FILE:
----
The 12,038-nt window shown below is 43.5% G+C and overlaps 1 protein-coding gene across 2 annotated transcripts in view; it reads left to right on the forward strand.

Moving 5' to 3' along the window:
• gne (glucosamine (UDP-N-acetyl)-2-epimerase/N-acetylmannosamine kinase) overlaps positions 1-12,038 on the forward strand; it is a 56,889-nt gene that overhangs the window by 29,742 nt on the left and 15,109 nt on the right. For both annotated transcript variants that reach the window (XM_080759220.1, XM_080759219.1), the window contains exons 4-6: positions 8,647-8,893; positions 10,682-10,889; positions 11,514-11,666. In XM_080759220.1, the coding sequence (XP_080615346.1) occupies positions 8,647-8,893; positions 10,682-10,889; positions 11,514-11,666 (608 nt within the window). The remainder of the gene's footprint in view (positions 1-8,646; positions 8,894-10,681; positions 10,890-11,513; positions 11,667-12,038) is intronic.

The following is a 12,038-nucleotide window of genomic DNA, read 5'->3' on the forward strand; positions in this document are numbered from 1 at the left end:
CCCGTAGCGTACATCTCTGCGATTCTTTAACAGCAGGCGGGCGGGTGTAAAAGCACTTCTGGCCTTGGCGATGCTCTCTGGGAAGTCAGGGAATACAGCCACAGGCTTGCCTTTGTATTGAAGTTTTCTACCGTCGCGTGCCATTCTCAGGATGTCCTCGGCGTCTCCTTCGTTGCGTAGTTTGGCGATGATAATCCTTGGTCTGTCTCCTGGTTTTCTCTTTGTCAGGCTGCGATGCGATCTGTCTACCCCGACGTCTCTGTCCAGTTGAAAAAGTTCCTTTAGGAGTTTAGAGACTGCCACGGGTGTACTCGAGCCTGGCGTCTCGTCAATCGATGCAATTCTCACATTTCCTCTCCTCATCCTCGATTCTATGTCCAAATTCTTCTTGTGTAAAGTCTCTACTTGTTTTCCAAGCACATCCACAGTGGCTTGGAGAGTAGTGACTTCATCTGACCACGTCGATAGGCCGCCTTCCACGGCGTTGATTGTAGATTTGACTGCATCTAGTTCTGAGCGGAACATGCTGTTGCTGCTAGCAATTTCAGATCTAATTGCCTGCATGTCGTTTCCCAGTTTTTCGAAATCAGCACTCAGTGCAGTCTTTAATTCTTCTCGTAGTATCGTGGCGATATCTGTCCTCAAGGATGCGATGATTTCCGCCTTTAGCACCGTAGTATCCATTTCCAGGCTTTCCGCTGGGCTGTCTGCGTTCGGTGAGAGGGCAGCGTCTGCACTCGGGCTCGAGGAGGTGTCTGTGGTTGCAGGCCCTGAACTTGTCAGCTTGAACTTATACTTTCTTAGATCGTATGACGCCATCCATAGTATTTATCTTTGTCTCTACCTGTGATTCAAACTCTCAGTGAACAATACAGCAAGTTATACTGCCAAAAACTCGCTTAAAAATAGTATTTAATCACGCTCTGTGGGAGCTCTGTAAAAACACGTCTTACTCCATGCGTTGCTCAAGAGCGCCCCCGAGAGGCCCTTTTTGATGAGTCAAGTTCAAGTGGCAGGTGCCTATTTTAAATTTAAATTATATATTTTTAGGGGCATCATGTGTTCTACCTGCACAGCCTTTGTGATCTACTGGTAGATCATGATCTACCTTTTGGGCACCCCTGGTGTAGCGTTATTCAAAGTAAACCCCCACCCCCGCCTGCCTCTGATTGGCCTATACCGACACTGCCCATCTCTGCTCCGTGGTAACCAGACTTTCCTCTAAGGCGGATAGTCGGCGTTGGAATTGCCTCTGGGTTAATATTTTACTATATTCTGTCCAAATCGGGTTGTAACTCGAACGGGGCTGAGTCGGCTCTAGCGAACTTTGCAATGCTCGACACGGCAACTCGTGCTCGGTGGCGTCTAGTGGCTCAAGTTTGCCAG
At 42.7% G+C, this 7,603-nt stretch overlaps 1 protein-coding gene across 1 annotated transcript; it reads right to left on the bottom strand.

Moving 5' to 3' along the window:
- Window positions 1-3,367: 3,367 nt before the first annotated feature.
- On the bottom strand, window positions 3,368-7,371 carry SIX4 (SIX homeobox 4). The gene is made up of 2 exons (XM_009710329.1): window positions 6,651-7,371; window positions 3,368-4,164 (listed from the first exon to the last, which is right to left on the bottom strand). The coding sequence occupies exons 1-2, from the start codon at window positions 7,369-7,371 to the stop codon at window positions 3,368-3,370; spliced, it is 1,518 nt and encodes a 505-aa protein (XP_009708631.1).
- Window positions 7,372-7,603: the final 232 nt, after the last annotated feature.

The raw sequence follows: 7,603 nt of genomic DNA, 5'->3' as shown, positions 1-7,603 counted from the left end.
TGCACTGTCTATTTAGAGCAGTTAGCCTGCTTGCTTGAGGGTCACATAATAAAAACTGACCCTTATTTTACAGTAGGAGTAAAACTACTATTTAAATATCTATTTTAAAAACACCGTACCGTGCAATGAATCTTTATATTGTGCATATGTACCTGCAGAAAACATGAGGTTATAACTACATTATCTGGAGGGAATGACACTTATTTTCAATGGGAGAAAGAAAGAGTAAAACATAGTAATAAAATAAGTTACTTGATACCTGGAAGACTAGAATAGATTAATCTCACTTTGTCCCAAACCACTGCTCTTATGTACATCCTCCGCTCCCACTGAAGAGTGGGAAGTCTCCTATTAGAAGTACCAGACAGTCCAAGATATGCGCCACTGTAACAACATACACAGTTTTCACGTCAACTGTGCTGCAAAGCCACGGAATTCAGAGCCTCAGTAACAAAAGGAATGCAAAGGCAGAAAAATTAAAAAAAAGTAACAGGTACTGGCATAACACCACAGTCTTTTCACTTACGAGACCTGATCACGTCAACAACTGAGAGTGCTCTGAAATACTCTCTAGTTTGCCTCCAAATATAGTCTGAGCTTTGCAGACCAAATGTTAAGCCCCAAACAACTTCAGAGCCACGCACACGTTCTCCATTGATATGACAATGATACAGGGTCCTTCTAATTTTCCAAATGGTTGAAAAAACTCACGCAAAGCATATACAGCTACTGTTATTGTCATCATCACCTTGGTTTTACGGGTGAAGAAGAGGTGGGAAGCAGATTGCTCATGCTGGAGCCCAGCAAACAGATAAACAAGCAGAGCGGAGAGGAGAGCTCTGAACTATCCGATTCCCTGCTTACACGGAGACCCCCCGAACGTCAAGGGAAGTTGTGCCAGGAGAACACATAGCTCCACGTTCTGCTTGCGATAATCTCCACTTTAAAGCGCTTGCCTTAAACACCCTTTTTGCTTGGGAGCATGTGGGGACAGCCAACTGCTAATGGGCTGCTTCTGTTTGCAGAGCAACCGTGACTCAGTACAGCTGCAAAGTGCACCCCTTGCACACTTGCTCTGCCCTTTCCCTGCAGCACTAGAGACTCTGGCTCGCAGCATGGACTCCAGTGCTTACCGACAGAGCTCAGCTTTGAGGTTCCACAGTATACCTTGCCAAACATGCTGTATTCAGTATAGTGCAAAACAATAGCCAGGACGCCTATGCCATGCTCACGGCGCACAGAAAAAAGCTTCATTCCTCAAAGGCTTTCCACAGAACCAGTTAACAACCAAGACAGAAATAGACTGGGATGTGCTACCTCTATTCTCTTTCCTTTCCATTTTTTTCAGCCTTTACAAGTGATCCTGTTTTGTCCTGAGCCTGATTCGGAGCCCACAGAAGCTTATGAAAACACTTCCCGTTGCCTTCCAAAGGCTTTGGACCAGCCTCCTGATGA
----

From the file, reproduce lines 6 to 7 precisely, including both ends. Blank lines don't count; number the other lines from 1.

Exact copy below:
At 42.7% G+C, this 7,603-nt stretch overlaps 1 protein-coding gene across 1 annotated transcript; it reads right to left on the bottom strand.

Moving 5' to 3' along the window: